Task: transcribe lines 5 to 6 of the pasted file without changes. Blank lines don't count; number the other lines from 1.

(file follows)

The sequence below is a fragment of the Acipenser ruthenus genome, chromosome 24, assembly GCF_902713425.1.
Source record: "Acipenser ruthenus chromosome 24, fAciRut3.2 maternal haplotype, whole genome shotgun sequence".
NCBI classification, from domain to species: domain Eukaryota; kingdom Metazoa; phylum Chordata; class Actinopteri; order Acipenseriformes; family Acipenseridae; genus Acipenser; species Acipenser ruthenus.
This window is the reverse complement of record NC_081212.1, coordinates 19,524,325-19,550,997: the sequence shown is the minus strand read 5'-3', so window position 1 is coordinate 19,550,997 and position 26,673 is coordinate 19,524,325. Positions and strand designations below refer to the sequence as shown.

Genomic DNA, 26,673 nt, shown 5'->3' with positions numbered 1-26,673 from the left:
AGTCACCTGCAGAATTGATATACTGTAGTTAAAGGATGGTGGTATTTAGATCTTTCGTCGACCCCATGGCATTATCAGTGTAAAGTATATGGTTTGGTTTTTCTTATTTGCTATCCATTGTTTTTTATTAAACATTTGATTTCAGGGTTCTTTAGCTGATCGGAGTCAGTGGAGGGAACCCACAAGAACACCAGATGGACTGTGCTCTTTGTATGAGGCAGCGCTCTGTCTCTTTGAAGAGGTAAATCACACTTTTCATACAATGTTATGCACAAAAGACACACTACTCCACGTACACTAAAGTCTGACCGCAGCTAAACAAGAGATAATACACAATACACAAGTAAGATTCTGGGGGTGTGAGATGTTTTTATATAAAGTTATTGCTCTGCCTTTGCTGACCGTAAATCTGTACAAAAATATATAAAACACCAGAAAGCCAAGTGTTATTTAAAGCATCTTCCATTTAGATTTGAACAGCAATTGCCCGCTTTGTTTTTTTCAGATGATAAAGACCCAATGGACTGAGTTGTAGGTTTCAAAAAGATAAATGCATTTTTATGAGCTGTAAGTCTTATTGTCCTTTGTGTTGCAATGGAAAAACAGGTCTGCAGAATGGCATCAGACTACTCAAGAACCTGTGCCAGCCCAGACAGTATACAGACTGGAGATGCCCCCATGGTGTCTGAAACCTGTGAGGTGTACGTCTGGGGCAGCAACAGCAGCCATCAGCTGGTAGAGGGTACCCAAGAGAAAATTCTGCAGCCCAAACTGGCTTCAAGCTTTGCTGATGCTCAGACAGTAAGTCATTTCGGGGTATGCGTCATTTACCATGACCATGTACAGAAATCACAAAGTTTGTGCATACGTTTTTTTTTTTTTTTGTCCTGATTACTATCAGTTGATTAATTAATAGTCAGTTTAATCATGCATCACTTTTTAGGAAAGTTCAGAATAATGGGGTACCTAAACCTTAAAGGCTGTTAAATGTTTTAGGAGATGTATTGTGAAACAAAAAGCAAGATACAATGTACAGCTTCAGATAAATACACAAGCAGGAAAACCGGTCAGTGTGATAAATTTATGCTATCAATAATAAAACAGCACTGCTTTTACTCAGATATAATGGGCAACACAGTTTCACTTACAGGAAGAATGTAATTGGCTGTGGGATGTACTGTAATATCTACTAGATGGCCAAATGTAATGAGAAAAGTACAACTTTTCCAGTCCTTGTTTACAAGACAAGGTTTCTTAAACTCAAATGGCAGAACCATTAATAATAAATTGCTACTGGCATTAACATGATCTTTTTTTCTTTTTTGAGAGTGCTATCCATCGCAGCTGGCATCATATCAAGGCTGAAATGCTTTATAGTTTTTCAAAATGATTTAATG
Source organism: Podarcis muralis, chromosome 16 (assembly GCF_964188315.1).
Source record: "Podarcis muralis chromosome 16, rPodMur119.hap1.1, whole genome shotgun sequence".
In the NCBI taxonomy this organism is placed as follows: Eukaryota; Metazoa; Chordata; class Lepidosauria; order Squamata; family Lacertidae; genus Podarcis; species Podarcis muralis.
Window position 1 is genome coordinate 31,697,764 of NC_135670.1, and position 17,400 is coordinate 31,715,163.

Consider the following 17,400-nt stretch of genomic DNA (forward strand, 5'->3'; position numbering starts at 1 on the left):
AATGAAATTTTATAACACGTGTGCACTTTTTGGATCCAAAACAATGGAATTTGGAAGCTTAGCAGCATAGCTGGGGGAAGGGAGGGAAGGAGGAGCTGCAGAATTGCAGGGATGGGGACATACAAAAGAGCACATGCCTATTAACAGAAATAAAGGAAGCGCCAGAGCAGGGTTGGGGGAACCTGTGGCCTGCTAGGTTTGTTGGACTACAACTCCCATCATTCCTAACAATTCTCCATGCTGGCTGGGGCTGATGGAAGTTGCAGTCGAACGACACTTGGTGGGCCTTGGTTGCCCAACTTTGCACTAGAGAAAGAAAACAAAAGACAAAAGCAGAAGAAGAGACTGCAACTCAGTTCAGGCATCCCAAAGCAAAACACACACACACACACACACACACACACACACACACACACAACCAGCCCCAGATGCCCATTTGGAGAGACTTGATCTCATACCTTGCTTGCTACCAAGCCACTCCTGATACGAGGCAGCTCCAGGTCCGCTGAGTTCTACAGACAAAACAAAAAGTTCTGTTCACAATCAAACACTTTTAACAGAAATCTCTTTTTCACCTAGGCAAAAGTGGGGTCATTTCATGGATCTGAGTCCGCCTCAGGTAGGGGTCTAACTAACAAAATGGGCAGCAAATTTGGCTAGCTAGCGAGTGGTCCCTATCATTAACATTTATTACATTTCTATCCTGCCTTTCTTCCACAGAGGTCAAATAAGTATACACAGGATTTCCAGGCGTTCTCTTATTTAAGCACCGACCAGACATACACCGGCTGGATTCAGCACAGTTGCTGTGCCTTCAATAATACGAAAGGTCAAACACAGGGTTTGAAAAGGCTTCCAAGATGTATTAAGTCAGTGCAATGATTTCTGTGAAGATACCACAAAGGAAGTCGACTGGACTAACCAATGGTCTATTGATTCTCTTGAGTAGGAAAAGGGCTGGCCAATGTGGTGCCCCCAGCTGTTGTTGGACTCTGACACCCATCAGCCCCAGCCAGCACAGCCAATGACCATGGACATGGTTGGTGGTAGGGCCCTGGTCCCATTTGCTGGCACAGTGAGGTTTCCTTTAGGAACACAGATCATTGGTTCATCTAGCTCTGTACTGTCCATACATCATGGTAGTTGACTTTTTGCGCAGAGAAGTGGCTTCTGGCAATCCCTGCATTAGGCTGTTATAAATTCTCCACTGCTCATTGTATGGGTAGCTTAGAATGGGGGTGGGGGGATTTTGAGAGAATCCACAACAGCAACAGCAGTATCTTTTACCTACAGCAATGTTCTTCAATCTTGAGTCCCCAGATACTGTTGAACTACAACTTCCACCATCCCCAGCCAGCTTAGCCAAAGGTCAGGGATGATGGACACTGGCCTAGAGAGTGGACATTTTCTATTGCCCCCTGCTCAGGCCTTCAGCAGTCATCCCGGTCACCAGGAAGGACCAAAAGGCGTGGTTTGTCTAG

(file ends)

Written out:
Genomic DNA, 26,673 nt, shown 5'->3' with positions numbered 1-26,673 from the left:
AGTCACCTGCAGAATTGATATACTGTAGTTAAAGGATGGTGGTATTTAGATCTTTCGTCGACCCCATGGCATTATCAGTGTAAAGTATATGGTTTGGTTTTTCTTATTTGCTATCCATTGTTTTTTATTAAACATTTGATTTCAGGGTTCTTTAGCTGATCGGAGTCAGTGGAGGGAACCCACAAGAACACCAGATGGACTGTGCTCTTTGTATGAGGCAGCGCTCTGTCTCTTTGAAGAGGTAAATCACACTTTTCATACAATGTTATGCACAAAAGACACACTACTCCACGTACACTAAAGTCTGACCGCAGCTAAACAAGAGATAATACACAATACACAAGTAAGATTCTGGGGGTGTGAGATGTTTTTATATAAAGTTATTGCTCTGCCTTTGCTGACCGTAAATCTGTACAAAAATATATAAAACACCAGAAAGCCAAGTGTTATTTAAAGCATCTTCCATTTAGATTTGAACAGCAATTGCCCGCTTTGTTTTTTTCAGATGATAAAGACCCAATGGACTGAGTTGTAGGTTTCAAAAAGATAAATGCATTTTTATGAGCTGTAAGTCTTATTGTCCTTTGTGTTGCAATGGAAAAACAGGTCTGCAGAATGGCATCAGACTACTCAAGAACCTGTGCCAGCCCAGACAGTATACAGACTGGAGATGCCCCCATGGTGTCTGAAACCTGTGAGGTGTACGTCTGGGGCAGCAACAGCAGCCATCAGCTGGTAGAGGGTACCCAAGAGAAAATTCTGCAGCCCAAACTGGCTTCAAGCTTTGCTGATGCTCAGACAGTAAGTCATTTCGGGGTATGCGTCATTTACCATGACCATGTACAGAAATCACAAAGTTTGTGCATACGTTTTTTTTTTTTTTTGTCCTGATTACTATCAGTTGATTAATTAATAGTCAGTTTAATCATGCATCACTTTTTAGGAAAGTTCAGAATAATGGGGTACCTAAACCTTAAAGGCTGTTAAATGTTTTAGGAGATGTATTGTGAAACAAAAAGCAAGATACAATGTACAGCTTCAGATAAATACACAAGCAGGAAAACCGGTCAGTGTGATAAATTTATGCTATCAATAATAAAACAGCACTGCTTTTACTCAGATATAATGGGCAACACAGTTTCACTTACAGGAAGAATGTAATTGGCTGTGGGATGTACTGTAATATCTACTAGATGGCCAAATGTAATGAGAAAAGTACAACTTTTCCAGTCCTTGTTTACAAGACAAGGTTTCTTAAACTCAAATGGCAGAACCATTAATAATAAATTGCTACTGGCATTAACATGATCTTTTTTTCTTTTTTGAGAGTGCTATCCATCGCAGCTGGCATCATATCAAGGCTGAAATGCTTTATAGTTTTTCAAAATGATTTAATG